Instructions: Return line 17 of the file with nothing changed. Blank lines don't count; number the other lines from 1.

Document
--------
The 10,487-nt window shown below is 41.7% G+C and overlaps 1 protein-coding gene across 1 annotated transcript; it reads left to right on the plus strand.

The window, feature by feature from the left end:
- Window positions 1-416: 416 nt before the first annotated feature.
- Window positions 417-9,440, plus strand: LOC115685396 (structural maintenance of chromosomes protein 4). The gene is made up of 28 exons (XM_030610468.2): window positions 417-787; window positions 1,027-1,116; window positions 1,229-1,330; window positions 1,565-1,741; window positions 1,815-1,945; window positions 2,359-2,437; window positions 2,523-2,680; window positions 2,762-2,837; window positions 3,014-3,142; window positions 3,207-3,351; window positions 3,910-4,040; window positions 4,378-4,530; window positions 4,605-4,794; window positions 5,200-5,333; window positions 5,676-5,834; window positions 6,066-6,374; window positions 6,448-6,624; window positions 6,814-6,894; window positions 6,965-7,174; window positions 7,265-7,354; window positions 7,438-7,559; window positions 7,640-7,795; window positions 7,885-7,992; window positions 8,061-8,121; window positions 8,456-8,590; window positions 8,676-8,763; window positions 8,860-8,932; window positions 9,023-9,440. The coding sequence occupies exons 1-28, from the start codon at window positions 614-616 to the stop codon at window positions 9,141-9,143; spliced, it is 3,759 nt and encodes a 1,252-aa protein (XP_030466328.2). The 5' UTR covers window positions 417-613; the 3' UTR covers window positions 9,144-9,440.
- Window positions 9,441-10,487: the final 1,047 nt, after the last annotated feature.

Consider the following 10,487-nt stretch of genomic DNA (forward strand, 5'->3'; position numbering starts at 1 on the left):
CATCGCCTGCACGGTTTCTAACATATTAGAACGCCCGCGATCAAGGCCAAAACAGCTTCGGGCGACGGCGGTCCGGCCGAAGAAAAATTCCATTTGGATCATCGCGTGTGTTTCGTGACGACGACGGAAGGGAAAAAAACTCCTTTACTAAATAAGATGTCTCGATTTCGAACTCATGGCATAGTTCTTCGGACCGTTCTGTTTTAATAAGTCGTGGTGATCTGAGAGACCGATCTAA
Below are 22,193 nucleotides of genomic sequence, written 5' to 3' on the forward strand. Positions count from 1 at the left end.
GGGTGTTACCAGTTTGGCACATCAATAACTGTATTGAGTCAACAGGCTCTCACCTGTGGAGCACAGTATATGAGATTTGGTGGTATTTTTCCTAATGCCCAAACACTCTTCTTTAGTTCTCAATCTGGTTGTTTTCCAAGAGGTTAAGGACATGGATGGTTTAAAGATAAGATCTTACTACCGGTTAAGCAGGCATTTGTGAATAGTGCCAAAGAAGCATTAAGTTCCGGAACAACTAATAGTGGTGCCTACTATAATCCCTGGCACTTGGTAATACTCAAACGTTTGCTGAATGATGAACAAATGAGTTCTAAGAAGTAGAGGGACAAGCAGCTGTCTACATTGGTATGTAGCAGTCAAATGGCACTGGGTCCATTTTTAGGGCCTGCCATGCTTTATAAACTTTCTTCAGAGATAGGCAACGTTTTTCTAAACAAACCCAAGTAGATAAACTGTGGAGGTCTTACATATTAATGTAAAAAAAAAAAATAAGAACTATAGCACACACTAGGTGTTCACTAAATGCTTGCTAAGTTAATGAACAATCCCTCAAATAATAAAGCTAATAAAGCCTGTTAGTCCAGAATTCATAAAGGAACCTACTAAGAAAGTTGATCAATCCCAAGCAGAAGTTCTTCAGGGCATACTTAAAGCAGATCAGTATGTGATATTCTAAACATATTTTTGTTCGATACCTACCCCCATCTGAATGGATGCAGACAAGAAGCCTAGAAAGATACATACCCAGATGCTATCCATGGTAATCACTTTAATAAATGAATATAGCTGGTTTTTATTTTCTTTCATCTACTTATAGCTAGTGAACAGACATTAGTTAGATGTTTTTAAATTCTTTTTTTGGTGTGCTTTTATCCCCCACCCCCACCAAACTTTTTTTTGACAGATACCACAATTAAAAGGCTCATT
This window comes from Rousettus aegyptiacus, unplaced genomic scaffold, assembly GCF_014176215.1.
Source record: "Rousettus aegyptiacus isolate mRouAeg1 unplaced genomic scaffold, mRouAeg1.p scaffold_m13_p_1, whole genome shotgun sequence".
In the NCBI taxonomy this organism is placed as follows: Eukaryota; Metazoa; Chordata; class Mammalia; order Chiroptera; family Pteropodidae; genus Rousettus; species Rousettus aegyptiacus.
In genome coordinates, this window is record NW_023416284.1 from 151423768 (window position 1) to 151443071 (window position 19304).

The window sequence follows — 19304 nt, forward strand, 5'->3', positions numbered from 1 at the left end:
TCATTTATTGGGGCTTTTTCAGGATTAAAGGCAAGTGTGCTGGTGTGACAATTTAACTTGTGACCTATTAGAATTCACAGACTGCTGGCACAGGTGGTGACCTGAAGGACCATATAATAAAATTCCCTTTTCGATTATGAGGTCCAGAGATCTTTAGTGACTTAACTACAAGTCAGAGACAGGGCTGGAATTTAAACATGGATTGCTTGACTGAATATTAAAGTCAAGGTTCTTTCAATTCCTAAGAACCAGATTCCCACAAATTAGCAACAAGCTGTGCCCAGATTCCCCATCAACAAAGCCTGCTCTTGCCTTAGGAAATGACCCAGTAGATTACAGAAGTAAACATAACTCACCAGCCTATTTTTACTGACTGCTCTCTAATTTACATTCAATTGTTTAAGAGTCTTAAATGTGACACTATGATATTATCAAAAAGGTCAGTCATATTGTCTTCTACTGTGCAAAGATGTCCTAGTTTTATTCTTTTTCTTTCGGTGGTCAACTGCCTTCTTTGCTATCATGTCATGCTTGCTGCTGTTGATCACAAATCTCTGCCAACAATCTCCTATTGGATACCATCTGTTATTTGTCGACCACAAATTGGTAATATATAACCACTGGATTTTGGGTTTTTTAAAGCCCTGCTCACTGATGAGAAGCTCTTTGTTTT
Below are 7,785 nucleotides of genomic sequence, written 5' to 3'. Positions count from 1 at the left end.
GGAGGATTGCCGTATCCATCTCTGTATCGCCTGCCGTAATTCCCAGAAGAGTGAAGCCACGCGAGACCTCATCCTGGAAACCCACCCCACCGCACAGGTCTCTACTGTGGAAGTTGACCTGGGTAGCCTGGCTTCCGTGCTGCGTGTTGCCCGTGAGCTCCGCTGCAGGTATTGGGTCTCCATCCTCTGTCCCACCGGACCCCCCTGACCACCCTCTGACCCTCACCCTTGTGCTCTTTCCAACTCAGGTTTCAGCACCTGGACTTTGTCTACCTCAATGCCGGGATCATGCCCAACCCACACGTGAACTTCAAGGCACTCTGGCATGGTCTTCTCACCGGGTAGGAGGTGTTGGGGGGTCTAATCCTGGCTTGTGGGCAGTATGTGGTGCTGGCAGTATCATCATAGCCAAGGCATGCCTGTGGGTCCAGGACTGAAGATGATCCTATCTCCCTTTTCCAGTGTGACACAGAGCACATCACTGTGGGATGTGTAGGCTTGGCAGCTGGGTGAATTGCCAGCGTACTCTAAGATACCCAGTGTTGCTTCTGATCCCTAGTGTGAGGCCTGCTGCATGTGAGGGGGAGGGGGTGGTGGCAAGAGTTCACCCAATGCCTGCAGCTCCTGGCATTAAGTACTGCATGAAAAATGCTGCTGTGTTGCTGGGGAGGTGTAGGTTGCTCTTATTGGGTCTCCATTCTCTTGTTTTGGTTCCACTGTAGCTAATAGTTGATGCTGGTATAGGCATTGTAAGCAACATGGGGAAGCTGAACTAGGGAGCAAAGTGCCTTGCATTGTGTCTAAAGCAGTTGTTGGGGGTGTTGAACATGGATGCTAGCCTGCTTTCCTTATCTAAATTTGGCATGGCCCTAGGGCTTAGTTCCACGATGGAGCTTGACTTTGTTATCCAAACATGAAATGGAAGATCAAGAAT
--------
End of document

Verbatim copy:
GGAGGATTGCCGTATCCATCTCTGTATCGCCTGCCGTAATTCCCAGAAGAGTGAAGCCACGCGAGACCTCATCCTGGAAACCCACCCCACCGCACAGGTCTCTACTGTGGAAGTTGACCTGGGTAGCCTGGCTTCCGTGCTGCGTGTTGCCCGTGAGCTCCGCTGCAGGTATTGGGTCTCCATCCTCTGTCCCACCGGACCCCCCTGACCACCCTCTGACCCTCACCCTTGTGCTCTTTCCAACTCAGGTTTCAGCACCTGGACTTTGTCTACCTCAATGCCGGGATCATGCCCAACCCACACGTGAACTTCAAGGCACTCTGGCATGGTCTTCTCACCGGGTAGGAGGTGTTGGGGGGTCTAATCCTGGCTTGTGGGCAGTATGTGGTGCTGGCAGTATCATCATAGCCAAGGCATGCCTGTGGGTCCAGGACTGAAGATGATCCTATCTCCCTTTTCCAGTGTGACACAGAGCACATCACTGTGGGATGTGTAGGCTTGGCAGCTGGGTGAATTGCCAGCGTACTCTAAGATACCCAGTGTTGCTTCTGATCCCTAGTGTGAGGCCTGCTGCATGTGAGGGGGAGGGGGTGGTGGCAAGAGTTCACCCAATGCCTGCAGCTCCTGGCATTAAGTACTGCATGAAAAATGCTGCTGTGTTGCTGGGGAGGTGTAGGTTGCTCTTATTGGGTCTCCATTCTCTTGTTTTGGTTCCACTGTAGCTAATAGTTGATGCTGGTATAGGCATTGTAAGCAACATGGGGAAGCTGAACTAGGGAGCAAAGTGCCTTGCATTGTGTCTAAAGCAGTTGTTGGGGGTGTTGAACATGGATGCTAGCCTGCTTTCCTTATCTAAATTTGGCATGGCCCTAGGGCTTAGTTCCACGATGGAGCTTGACTTTGTTATCCAAACATGAAATGGAAGATCAAGAAT